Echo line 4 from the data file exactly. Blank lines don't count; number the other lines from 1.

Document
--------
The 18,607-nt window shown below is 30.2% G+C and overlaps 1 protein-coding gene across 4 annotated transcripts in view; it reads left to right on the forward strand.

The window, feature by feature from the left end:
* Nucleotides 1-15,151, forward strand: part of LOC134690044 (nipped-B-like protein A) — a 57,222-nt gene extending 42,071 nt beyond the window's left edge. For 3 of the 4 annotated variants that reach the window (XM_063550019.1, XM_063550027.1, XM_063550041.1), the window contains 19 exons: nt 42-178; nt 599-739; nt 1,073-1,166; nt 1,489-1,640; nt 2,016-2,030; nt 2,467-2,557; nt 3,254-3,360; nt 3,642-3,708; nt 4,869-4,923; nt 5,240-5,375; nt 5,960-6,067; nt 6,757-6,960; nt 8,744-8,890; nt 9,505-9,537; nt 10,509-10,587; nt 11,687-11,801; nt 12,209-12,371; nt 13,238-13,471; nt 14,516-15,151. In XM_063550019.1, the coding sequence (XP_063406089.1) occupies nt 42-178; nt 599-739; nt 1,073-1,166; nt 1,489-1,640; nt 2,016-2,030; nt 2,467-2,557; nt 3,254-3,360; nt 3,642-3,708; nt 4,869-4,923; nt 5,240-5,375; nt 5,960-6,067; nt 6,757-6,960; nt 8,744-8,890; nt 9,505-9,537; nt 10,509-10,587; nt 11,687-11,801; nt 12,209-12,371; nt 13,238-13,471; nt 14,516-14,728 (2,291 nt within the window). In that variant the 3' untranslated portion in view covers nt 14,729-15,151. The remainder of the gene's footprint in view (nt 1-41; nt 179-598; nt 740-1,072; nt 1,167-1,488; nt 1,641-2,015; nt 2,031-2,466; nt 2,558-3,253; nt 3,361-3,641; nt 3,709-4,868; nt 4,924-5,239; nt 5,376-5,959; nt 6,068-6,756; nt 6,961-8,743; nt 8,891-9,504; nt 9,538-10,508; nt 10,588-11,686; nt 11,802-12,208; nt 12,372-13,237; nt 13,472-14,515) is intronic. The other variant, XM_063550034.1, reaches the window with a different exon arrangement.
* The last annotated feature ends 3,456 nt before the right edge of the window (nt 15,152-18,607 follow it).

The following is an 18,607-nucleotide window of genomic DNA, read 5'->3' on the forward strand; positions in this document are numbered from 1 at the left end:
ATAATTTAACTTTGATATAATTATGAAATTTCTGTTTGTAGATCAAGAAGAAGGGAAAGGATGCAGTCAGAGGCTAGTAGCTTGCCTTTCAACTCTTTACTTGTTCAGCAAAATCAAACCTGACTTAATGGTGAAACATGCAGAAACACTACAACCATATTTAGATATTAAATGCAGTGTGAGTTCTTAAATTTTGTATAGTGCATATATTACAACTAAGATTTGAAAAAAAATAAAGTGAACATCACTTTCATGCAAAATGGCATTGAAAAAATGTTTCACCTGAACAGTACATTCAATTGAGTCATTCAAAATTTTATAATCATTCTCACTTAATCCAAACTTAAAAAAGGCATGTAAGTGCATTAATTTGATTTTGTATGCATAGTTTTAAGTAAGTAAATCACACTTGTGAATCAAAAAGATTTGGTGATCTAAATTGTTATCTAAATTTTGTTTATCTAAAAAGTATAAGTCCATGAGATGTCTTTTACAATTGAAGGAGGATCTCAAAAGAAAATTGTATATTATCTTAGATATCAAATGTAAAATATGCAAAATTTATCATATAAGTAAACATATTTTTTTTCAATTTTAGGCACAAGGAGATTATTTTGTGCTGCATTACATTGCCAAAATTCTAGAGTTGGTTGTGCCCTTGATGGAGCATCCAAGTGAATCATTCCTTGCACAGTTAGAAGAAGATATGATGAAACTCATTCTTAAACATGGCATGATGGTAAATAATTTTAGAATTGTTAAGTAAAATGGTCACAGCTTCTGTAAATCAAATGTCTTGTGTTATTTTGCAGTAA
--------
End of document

* The last annotated feature ends 3,456 nt before the right edge of the window (nt 15,152-18,607 follow it).